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Female Chaffinch in flight

Take one territorial Chaffinch, a cottage in the Scottish Highlands and some persistence…the result is this little bird, in a big pose that’s normally over in the blink of an eye.

Female Chaffinch in flight

Female Chaffinch in flight

Shot details
Camera: Nikon D3
Lens: Nikon 200-400 VR (read my review)
Settings: 1/5000 second, f5, ISO1600

I kid you not, this photo is the end result of watching a pair of Chaffinch spend all day long flying from a tree in the cottage garden to one of the cottage windows, where it would fly up and down the window trying to peck and claw at it’s own reflection before flying back to the tree – only to repeat the process all over again! As the sun would track round the cottage during the day they would move round the house…attacking one of the bedroom windows, followed by the kitchen, then the living room!

Shooting from inside the house
The first attempts at capturing this behaviour on camera was from sitting inside the bedroom and trying to catch the Chaffinch as they flew at the window head on. I thought it would be quite unusual to get a shot of one flying straight at the camera…however to get a sharp shot relied on not only battling the effects of the window on the image quality but also pre-focusing on a spot half way between the window and the tree and firing off a burst of shots as the bird flew at the window. Not the most effective way of capturing the action and the results were not even close to what I wanted…I knew I could do better and I had the exact shot in my head, I just wasn’t sure if I was going to be able to get it…but I was certainly going to try…

Shooting from behind the window

Shooting from behind the window

Time to go outside
The image I wanted was of the Chaffinch in flight, side on, just as it had come off of one of the tree branches. I knew I had to get outside so that I could shoot against the white wall of the cottage and also to help give me a chance of freezing the action and getting the bird sharp. So, I set about going round the side of the cottage and making my way slowly towards the tree the birds were perching on. I kept low and moved very very slowly and kept checking through the camera to see how big in the frame the Chaffinch was. I knew I couldn’t push my luck so as soon as they were big enough in the frame I stopped and set myself up, all the time trying to be as quiet and slow in my movements as I could. I knew they were fairly tolerant of people as they quite often sat around in the garden as we would walk past on our way in and out, but I still didn’t want to take any chances.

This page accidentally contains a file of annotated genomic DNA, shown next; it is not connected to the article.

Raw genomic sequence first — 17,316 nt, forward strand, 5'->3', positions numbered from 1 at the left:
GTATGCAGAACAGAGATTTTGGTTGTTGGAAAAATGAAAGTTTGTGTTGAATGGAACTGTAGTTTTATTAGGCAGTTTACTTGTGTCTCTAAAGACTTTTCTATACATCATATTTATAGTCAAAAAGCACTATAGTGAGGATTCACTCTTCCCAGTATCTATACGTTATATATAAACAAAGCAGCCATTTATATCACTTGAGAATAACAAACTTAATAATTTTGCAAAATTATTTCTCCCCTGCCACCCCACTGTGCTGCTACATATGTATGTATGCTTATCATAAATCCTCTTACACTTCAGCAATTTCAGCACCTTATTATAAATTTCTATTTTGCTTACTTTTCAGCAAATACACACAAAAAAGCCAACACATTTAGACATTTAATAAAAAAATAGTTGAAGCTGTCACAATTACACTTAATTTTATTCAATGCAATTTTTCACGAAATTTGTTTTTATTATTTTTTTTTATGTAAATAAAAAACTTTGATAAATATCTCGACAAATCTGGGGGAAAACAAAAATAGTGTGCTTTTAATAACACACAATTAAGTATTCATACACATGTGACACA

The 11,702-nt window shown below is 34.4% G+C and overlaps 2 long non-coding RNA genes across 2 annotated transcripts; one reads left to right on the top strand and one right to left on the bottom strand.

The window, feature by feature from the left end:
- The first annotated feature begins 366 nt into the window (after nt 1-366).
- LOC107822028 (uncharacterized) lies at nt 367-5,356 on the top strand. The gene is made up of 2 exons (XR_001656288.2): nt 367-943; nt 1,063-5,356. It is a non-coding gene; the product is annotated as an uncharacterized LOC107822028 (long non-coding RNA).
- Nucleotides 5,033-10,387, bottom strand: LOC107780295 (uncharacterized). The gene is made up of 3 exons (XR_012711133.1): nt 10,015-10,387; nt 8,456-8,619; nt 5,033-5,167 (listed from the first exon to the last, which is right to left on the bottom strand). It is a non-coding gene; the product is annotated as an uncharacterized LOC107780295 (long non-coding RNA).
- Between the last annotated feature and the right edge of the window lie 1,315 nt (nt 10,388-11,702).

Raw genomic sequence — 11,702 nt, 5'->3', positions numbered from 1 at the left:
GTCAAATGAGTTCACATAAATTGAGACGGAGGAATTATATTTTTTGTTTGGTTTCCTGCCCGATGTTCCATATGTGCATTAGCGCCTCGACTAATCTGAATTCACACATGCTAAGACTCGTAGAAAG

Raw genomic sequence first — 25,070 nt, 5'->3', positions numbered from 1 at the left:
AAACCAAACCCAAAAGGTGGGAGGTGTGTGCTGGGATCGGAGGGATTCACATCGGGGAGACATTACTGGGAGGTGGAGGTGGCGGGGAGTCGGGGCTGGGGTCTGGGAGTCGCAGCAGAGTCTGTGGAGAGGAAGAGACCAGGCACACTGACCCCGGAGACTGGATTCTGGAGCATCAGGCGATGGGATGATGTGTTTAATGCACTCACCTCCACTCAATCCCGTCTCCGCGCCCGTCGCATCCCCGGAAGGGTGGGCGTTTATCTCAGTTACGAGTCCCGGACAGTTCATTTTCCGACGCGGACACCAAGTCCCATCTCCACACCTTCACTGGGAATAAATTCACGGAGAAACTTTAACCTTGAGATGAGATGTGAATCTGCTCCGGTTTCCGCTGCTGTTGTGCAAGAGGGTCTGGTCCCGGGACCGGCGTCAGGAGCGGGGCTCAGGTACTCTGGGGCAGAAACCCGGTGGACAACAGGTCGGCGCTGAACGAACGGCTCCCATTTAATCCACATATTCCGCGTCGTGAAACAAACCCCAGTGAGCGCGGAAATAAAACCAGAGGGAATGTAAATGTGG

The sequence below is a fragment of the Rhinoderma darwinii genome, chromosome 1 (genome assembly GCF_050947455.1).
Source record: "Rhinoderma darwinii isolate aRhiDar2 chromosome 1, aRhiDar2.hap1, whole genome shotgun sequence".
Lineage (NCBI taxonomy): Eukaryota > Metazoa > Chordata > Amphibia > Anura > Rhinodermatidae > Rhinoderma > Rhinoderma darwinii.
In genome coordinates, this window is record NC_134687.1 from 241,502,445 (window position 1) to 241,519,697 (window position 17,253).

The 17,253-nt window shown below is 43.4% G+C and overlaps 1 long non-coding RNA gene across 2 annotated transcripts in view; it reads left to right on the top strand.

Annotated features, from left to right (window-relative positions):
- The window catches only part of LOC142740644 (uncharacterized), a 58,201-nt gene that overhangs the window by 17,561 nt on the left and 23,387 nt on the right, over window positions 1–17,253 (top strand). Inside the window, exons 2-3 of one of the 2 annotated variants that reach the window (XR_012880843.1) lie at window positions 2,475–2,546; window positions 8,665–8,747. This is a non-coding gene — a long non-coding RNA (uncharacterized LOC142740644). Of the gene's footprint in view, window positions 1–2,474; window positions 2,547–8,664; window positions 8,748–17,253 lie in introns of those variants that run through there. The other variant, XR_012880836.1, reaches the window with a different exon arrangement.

The tree and window

The tree and window

Anticipating the moment…and the speed!
Now, once I was outside and shooting side on something became very apparent to me…I knew these little birds were fast but when they are flying out of frame and not straight towards you, the speed is incredible and very very hard to catch on camera. In the end I was having to pre empt the moment of take off as waiting for it THEN firing the shutter resulted in the bird being half out the frame in the first shot and gone in the second – and that’s shooting at 9fps! My technique worked although it took quite a few attempts. If you can picture it…I was firing the camera just before I ‘thought’ the bird was about to take off and hoping that it would do so in the middle of my burst of shots. At 9fps and with the standard D3 buffer size though that’s only 2 seconds of shooting, so I got a LOT of shots of the bird just sitting there doing nothing!

Several failed attempts

Several failed attempts

Delete delete delete…keep!
One of my friends who had been taking shots with me inside the house thought I was crazy when I went outside and refused to budge. I knew if I was persistent it would pay off and I would get the shot I wanted, it was one of those times you can just feel there is a photo in the making and if you just stick with it, you’ll get it. After many attempts and deleted images (I took just over 2000 in total over the space of about an hour) I finally got a shot that froze the action, had the bird fully in frame, within the shallow DOF, no other distracting branches and in a good pose!

About the author

Richard Peters is a Surrey based professional wildlife photographer, Nikon Ambassador, and one of the few British photographers to receive the accolade of European Wildlife Photographer of the Year. He is known for a style that often favours dramatic use of light, runs wildlife photography workshops and, from camera clubs to big industry events, holds talks about his work.

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